According to the report, the doctors did not explain to the riders the possible side effects of the doping products. For example, on July 2, when Sinkewitz is said to have driven from the Tour de France to Freiburg, there were problems with the first bag of blood that the doctors attempted to transfuse into him. Schmid allegedly got a second bag, which was also full of clots and did not flow properly.

Matthias Kessler (Astana)
Photo ©: Andrea Hübner
(Click for larger image)
"Apparently the blood was either bacterially infected or improperly stored," the magazine stated. However, Schmid did not inform Sinkewitz of that, thus acting "especially irresponsible" concerning the "risk of worst complications" such as shock or a lung embolism.

Schmid and Heinrich are said to have falsified medical certificate to obtain doping products. For example, Schmid is supposed to have once falsely diagnosed Sinkewitz with a knee tendon inflammation, solely in order to a give him an official excuse to take cortisone.

When the riders wanted more products, they could just send a text message or e-mail to the doctors, using a code system. For example, EPO was referred to as "Luft" (air).

The Commission concluded that Schmid and Heinrich acted alone at the Clinic. Both doctors were fired by the Clinic in 2007 and are the subject of various investigations.

The magazine reported that the 64-page report was finished on April 16 and should be published "shortly", pending the resolution of open legal questions.

Duclos-Lassalle shares fond Classics memories

By Bjorn Haake in Liège

Gilbert Duclos-Lassalle won Paris-Roubaix
Photo ©: Bjorn Haake
(Click for larger image)

Gilbert Duclos-Lassalle won Paris-Roubaix twice and still has fond memories of his double in 1991 and 1992. At Liège-Bastogne-Liège, he will host the guests and partners of ASO, the race's organiser. Duclos-Lassalle explained the differences of racing in his era versus today.

Duclos-Lassalle couldn't pick one of his Paris-Roubaix wins over the other. "Both were great victories for me," the Frenchman told Cyclingnews. "The first one I won with panache. I was the one who attacked; I was encouraged by the fans and arriving alone in the velodrome, like Boonen did this year, is incredible."

He also enjoyed the second victory, which came thanks to his experience that he acquired in the Hell of the North. "I was the captain of the teams Z and Gan for this race because I showed I had the feel for it."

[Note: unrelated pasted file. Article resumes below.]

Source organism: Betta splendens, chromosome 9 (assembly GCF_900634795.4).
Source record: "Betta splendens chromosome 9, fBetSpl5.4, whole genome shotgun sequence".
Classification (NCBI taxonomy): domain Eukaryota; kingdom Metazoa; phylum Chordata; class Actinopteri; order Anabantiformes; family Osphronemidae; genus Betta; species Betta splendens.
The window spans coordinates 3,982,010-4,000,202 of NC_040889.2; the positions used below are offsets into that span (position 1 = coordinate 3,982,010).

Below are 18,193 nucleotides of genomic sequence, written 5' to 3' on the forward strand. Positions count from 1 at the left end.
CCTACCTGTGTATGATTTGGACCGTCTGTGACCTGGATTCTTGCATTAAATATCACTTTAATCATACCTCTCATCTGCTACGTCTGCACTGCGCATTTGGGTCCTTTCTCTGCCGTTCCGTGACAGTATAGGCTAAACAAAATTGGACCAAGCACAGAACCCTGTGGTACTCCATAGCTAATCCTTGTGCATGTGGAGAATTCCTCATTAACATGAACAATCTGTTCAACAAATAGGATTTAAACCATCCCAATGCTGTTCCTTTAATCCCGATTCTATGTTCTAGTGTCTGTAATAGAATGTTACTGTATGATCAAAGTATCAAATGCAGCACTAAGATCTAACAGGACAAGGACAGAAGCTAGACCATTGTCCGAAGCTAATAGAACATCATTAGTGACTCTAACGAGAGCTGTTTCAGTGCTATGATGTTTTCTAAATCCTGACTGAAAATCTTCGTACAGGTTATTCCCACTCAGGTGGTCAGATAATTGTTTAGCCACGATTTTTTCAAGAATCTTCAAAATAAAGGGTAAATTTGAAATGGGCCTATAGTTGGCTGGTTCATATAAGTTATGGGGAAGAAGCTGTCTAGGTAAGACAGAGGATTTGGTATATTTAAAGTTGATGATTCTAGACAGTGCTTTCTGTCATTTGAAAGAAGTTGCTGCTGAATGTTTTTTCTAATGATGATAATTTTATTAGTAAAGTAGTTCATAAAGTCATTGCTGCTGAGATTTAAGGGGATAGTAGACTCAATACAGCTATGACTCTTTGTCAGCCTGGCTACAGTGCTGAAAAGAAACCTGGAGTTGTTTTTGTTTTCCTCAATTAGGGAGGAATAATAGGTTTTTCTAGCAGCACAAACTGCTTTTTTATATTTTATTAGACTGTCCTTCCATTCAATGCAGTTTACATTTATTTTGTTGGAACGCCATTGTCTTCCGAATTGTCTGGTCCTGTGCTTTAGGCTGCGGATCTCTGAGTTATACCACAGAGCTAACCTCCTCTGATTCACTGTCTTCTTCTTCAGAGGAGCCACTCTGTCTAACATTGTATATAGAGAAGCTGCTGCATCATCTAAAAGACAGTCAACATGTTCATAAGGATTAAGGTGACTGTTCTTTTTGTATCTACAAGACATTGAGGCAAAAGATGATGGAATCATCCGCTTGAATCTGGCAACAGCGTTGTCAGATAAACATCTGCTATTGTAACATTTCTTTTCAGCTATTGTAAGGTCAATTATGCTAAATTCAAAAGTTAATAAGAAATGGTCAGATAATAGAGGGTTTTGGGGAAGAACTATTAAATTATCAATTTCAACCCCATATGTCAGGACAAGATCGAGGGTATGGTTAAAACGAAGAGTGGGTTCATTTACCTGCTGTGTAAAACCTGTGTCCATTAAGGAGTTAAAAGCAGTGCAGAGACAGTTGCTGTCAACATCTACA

Despite the lack of the radios at the time he knew Olaf Ludwig was chasing. "I am 50 percent for and 50 percent against the earpieces," Duclos-Lassalle said. He is for it due to security concerns. "The riders are warned for obstacles and also the team cars don't have to enter the end of the peloton anymore to give advice."

But he also agrees that racing has changed due to the technology. "There was always a captain who gave the orders and the riders were much more concentrated on what they were doing.

Hopefully the medical car won't be needed on Sunday
Photo ©: Bjorn Haake
(Click for larger image)

The riders receive plastic cards with all the stage details. "We used to take it and mark things with a pen, like turns or where the wind was coming from and we put it in our pocket," Duclos-Lassalle explained.

"Today the riders look at the road book beforehand, but they don't take the little plastic cards. Why? Because they wait for the instructions to come through over the radio."

But even in the 1980s there were some forms of communication. "Each team car had a different sounding horn," to relay information.

These days, Duclos-Lassalle sits inside the car, but only to show guests and partners of ASO the ins and outs of racing. His favourites for Sunday were the usual suspects: Alejandro Valverde (Caisse d'Epargne), Davide Rebellin (Serramenti PVC Diquigiovanni-Androni Giocattoli), Damiano Cunego (Lampre-NGC) and the brothers Fränk and Andy.

"Advantage to the Schlecks, because they are two," he predicted.

Mangeas, the voice of cycling

By Bjorn Haake in Liège

Daniel Mangeas is the voice
Photo ©: Bjorn Haake